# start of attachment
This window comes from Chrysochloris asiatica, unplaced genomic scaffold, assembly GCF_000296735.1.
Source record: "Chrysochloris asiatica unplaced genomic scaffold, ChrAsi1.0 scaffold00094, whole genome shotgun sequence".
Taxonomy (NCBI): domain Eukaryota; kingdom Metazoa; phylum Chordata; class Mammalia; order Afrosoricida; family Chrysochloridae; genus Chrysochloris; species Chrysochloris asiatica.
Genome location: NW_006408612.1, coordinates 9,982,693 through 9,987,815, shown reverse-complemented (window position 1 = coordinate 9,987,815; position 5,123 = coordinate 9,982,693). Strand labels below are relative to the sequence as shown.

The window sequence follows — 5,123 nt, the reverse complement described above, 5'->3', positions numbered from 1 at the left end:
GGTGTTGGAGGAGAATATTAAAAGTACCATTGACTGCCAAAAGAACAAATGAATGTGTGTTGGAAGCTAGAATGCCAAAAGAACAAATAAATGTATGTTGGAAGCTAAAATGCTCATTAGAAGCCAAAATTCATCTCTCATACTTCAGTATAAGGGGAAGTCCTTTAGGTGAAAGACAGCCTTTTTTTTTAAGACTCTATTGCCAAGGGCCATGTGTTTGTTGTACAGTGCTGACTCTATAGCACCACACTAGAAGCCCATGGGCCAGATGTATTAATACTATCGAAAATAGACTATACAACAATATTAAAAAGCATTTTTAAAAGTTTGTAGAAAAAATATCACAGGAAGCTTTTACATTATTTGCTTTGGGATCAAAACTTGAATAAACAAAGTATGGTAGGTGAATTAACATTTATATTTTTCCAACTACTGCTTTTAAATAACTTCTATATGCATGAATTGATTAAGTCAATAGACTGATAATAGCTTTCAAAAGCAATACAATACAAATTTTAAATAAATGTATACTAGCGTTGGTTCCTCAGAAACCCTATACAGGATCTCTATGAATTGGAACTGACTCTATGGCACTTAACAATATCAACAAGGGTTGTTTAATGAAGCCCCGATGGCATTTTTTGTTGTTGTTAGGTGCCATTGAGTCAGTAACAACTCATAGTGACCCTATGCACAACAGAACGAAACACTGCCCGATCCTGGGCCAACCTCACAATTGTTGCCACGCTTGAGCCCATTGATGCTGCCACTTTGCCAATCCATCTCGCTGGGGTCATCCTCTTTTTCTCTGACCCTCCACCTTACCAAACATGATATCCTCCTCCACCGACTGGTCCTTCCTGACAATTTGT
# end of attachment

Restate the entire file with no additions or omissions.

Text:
This window comes from Chrysochloris asiatica, unplaced genomic scaffold, assembly GCF_000296735.1.
Source record: "Chrysochloris asiatica unplaced genomic scaffold, ChrAsi1.0 scaffold00094, whole genome shotgun sequence".
Taxonomy (NCBI): domain Eukaryota; kingdom Metazoa; phylum Chordata; class Mammalia; order Afrosoricida; family Chrysochloridae; genus Chrysochloris; species Chrysochloris asiatica.
Genome location: NW_006408612.1, coordinates 9,982,693 through 9,987,815, shown reverse-complemented (window position 1 = coordinate 9,987,815; position 5,123 = coordinate 9,982,693). Strand labels below are relative to the sequence as shown.

The window sequence follows — 5,123 nt, the reverse complement described above, 5'->3', positions numbered from 1 at the left end:
GGTGTTGGAGGAGAATATTAAAAGTACCATTGACTGCCAAAAGAACAAATGAATGTGTGTTGGAAGCTAGAATGCCAAAAGAACAAATAAATGTATGTTGGAAGCTAAAATGCTCATTAGAAGCCAAAATTCATCTCTCATACTTCAGTATAAGGGGAAGTCCTTTAGGTGAAAGACAGCCTTTTTTTTTAAGACTCTATTGCCAAGGGCCATGTGTTTGTTGTACAGTGCTGACTCTATAGCACCACACTAGAAGCCCATGGGCCAGATGTATTAATACTATCGAAAATAGACTATACAACAATATTAAAAAGCATTTTTAAAAGTTTGTAGAAAAAATATCACAGGAAGCTTTTACATTATTTGCTTTGGGATCAAAACTTGAATAAACAAAGTATGGTAGGTGAATTAACATTTATATTTTTCCAACTACTGCTTTTAAATAACTTCTATATGCATGAATTGATTAAGTCAATAGACTGATAATAGCTTTCAAAAGCAATACAATACAAATTTTAAATAAATGTATACTAGCGTTGGTTCCTCAGAAACCCTATACAGGATCTCTATGAATTGGAACTGACTCTATGGCACTTAACAATATCAACAAGGGTTGTTTAATGAAGCCCCGATGGCATTTTTTGTTGTTGTTAGGTGCCATTGAGTCAGTAACAACTCATAGTGACCCTATGCACAACAGAACGAAACACTGCCCGATCCTGGGCCAACCTCACAATTGTTGCCACGCTTGAGCCCATTGATGCTGCCACTTTGCCAATCCATCTCGCTGGGGTCATCCTCTTTTTCTCTGACCCTCCACCTTACCAAACATGATATCCTCCTCCACCGACTGGTCCTTCCTGACAATTTGT